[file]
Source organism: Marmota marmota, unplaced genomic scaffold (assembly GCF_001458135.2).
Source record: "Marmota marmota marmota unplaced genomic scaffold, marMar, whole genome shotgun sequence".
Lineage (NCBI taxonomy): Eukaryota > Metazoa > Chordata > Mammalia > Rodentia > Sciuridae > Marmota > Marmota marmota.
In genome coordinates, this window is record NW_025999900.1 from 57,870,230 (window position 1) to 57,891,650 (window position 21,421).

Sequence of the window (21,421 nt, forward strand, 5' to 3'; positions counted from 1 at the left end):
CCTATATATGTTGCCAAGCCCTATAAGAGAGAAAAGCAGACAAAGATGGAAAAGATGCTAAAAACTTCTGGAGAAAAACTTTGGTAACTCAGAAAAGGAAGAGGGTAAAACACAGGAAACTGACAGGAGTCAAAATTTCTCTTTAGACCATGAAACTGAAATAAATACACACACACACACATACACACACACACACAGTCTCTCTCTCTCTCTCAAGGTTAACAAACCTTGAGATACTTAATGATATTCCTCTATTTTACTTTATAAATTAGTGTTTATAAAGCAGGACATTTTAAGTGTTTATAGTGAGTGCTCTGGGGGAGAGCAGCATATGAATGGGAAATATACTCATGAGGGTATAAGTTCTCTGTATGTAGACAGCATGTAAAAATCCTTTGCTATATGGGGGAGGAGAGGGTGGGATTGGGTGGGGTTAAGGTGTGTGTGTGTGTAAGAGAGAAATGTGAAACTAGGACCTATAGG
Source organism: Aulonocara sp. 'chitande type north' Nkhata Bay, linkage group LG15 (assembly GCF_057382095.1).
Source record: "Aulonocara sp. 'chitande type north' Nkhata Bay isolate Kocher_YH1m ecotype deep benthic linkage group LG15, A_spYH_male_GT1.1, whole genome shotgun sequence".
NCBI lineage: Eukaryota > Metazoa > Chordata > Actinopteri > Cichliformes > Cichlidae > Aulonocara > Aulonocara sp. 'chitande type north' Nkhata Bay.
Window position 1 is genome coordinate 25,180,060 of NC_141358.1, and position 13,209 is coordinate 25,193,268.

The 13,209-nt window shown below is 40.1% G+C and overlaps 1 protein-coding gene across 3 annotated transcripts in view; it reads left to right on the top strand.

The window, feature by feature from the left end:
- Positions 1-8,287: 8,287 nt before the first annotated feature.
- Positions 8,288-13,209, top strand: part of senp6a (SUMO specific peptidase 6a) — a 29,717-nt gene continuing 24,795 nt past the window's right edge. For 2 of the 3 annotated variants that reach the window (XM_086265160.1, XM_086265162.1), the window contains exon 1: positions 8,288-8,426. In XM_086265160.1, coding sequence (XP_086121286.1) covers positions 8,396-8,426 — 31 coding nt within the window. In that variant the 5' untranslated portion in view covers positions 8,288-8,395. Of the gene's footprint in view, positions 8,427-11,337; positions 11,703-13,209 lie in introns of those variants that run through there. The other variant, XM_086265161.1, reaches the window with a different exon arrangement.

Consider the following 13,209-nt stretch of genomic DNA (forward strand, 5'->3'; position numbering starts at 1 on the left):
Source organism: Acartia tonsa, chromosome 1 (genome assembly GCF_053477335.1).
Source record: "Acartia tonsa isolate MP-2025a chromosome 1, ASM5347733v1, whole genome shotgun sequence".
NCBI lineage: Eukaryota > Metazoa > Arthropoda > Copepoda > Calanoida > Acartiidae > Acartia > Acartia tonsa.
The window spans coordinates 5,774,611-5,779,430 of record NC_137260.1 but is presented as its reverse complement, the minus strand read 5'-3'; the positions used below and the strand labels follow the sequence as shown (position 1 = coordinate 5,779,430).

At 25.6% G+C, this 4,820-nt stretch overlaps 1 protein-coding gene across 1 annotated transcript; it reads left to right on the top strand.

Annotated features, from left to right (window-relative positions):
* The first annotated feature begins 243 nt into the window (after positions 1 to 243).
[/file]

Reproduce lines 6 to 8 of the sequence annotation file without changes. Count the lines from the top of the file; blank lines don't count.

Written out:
CCTATATATGTTGCCAAGCCCTATAAGAGAGAAAAGCAGACAAAGATGGAAAAGATGCTAAAAACTTCTGGAGAAAAACTTTGGTAACTCAGAAAAGGAAGAGGGTAAAACACAGGAAACTGACAGGAGTCAAAATTTCTCTTTAGACCATGAAACTGAAATAAATACACACACACACACATACACACACACACACAGTCTCTCTCTCTCTCTCAAGGTTAACAAACCTTGAGATACTTAATGATATTCCTCTATTTTACTTTATAAATTAGTGTTTATAAAGCAGGACATTTTAAGTGTTTATAGTGAGTGCTCTGGGGGAGAGCAGCATATGAATGGGAAATATACTCATGAGGGTATAAGTTCTCTGTATGTAGACAGCATGTAAAAATCCTTTGCTATATGGGGGAGGAGAGGGTGGGATTGGGTGGGGTTAAGGTGTGTGTGTGTGTAAGAGAGAAATGTGAAACTAGGACCTATAGG
Source organism: Aulonocara sp. 'chitande type north' Nkhata Bay, linkage group LG15 (assembly GCF_057382095.1).
Source record: "Aulonocara sp. 'chitande type north' Nkhata Bay isolate Kocher_YH1m ecotype deep benthic linkage group LG15, A_spYH_male_GT1.1, whole genome shotgun sequence".